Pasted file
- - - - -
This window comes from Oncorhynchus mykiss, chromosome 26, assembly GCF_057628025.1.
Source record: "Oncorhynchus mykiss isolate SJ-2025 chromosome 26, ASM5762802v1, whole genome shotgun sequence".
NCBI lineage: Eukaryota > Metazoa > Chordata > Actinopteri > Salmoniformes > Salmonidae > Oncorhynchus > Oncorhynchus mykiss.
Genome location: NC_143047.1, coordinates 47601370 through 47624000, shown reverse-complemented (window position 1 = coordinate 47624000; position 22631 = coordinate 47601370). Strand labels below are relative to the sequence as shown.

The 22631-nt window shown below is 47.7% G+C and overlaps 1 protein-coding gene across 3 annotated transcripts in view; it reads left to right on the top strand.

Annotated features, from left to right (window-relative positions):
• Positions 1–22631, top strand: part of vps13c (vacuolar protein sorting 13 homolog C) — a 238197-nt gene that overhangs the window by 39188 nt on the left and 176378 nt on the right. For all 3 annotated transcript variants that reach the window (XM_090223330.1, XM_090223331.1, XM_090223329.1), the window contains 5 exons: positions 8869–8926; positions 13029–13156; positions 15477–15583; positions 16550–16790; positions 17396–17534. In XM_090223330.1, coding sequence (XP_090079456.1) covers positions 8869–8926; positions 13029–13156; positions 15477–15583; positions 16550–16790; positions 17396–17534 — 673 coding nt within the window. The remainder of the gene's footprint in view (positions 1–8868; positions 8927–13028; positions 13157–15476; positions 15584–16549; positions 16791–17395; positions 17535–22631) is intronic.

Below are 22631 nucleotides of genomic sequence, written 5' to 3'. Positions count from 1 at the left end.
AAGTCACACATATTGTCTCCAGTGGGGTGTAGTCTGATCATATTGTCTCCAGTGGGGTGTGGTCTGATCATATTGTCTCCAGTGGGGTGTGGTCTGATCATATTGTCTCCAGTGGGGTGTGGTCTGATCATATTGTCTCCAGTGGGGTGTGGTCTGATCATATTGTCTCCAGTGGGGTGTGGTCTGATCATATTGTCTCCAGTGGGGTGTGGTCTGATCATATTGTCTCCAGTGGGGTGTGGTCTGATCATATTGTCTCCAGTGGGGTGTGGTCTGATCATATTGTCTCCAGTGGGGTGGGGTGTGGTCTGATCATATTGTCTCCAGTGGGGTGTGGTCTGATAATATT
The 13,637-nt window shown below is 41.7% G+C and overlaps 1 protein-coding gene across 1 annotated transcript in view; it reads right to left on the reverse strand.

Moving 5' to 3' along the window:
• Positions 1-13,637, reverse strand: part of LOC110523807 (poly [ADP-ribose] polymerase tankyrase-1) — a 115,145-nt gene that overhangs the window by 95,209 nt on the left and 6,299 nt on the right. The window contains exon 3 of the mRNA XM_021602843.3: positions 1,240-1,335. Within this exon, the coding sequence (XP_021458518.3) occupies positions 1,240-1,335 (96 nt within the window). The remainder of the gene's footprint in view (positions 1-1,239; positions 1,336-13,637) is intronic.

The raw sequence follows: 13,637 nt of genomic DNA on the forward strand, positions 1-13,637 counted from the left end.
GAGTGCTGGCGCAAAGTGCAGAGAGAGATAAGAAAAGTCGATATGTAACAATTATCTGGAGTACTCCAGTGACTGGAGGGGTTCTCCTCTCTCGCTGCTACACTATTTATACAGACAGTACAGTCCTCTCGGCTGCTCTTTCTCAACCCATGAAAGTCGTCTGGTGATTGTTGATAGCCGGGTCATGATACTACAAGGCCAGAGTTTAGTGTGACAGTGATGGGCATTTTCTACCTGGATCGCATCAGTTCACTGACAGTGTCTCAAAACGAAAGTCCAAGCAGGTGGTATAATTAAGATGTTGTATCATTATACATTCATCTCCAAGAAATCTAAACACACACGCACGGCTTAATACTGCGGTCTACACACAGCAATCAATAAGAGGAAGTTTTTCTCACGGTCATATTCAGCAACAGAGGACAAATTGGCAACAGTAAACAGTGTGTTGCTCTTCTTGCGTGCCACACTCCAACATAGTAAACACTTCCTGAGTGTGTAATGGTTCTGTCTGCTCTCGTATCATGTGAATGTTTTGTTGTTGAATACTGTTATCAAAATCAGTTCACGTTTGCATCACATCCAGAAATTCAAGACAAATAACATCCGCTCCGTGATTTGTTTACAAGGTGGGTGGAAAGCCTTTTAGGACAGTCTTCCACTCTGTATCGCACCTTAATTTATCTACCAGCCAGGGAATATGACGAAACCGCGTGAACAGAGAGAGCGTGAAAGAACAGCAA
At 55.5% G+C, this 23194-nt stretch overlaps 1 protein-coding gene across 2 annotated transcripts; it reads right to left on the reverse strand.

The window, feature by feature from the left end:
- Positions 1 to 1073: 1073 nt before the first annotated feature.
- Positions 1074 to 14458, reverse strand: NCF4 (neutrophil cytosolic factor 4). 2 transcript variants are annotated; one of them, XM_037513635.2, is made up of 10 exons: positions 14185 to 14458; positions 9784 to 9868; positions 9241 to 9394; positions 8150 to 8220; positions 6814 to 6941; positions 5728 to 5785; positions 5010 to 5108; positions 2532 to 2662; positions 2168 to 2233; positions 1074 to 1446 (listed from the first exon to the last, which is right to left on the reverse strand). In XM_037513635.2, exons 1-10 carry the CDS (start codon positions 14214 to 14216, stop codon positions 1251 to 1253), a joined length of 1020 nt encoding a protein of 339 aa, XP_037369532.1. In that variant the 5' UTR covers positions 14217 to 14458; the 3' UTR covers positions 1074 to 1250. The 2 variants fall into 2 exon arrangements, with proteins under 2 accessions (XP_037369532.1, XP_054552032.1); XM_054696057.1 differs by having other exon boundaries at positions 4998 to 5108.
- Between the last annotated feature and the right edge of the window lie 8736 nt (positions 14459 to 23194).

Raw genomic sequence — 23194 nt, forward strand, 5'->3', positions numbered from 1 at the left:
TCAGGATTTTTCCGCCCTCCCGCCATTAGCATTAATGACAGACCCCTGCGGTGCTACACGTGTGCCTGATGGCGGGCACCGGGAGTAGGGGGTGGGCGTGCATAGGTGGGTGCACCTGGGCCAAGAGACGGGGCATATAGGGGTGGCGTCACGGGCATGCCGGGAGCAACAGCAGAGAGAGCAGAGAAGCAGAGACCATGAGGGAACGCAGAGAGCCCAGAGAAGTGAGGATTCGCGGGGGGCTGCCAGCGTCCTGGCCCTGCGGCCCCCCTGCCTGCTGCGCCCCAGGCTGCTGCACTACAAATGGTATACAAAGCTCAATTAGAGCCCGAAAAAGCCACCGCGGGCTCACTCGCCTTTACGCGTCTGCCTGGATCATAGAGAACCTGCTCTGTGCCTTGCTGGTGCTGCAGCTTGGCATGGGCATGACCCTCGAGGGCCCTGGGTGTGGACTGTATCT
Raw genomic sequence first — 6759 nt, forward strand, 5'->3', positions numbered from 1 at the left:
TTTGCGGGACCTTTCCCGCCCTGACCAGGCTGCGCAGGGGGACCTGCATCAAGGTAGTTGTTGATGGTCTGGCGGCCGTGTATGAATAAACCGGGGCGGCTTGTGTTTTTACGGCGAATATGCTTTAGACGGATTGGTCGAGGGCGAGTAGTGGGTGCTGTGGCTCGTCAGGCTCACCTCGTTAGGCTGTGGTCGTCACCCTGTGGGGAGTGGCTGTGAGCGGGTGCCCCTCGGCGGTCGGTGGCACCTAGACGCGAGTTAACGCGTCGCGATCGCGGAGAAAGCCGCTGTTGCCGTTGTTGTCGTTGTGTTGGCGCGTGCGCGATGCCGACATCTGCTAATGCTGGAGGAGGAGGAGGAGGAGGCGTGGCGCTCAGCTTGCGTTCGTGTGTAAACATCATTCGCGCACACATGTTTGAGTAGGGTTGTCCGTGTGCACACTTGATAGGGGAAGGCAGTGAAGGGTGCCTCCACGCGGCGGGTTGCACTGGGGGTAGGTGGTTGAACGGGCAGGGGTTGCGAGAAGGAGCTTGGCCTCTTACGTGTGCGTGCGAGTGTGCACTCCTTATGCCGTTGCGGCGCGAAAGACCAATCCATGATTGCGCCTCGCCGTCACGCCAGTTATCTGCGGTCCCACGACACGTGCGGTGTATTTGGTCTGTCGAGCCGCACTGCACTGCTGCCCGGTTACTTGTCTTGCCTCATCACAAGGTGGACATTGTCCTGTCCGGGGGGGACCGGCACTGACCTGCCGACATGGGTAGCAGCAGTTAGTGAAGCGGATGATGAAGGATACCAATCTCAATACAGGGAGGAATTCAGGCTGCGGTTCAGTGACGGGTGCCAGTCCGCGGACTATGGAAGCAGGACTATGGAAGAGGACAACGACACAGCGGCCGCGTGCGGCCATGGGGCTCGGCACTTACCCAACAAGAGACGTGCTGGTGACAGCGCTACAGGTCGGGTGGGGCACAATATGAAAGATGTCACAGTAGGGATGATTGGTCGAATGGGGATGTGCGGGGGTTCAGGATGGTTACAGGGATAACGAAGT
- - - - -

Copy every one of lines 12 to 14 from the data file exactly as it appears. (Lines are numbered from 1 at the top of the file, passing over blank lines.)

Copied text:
• Positions 1-13,637, reverse strand: part of LOC110523807 (poly [ADP-ribose] polymerase tankyrase-1) — a 115,145-nt gene that overhangs the window by 95,209 nt on the left and 6,299 nt on the right. The window contains exon 3 of the mRNA XM_021602843.3: positions 1,240-1,335. Within this exon, the coding sequence (XP_021458518.3) occupies positions 1,240-1,335 (96 nt within the window). The remainder of the gene's footprint in view (positions 1-1,239; positions 1,336-13,637) is intronic.

The raw sequence follows: 13,637 nt of genomic DNA on the forward strand, positions 1-13,637 counted from the left end.
GAGTGCTGGCGCAAAGTGCAGAGAGAGATAAGAAAAGTCGATATGTAACAATTATCTGGAGTACTCCAGTGACTGGAGGGGTTCTCCTCTCTCGCTGCTACACTATTTATACAGACAGTACAGTCCTCTCGGCTGCTCTTTCTCAACCCATGAAAGTCGTCTGGTGATTGTTGATAGCCGGGTCATGATACTACAAGGCCAGAGTTTAGTGTGACAGTGATGGGCATTTTCTACCTGGATCGCATCAGTTCACTGACAGTGTCTCAAAACGAAAGTCCAAGCAGGTGGTATAATTAAGATGTTGTATCATTATACATTCATCTCCAAGAAATCTAAACACACACGCACGGCTTAATACTGCGGTCTACACACAGCAATCAATAAGAGGAAGTTTTTCTCACGGTCATATTCAGCAACAGAGGACAAATTGGCAACAGTAAACAGTGTGTTGCTCTTCTTGCGTGCCACACTCCAACATAGTAAACACTTCCTGAGTGTGTAATGGTTCTGTCTGCTCTCGTATCATGTGAATGTTTTGTTGTTGAATACTGTTATCAAAATCAGTTCACGTTTGCATCACATCCAGAAATTCAAGACAAATAACATCCGCTCCGTGATTTGTTTACAAGGTGGGTGGAAAGCCTTTTAGGACAGTCTTCCACTCTGTATCGCACCTTAATTTATCTACCAGCCAGGGAATATGACGAAACCGCGTGAACAGAGAGAGCGTGAAAGAACAGCAA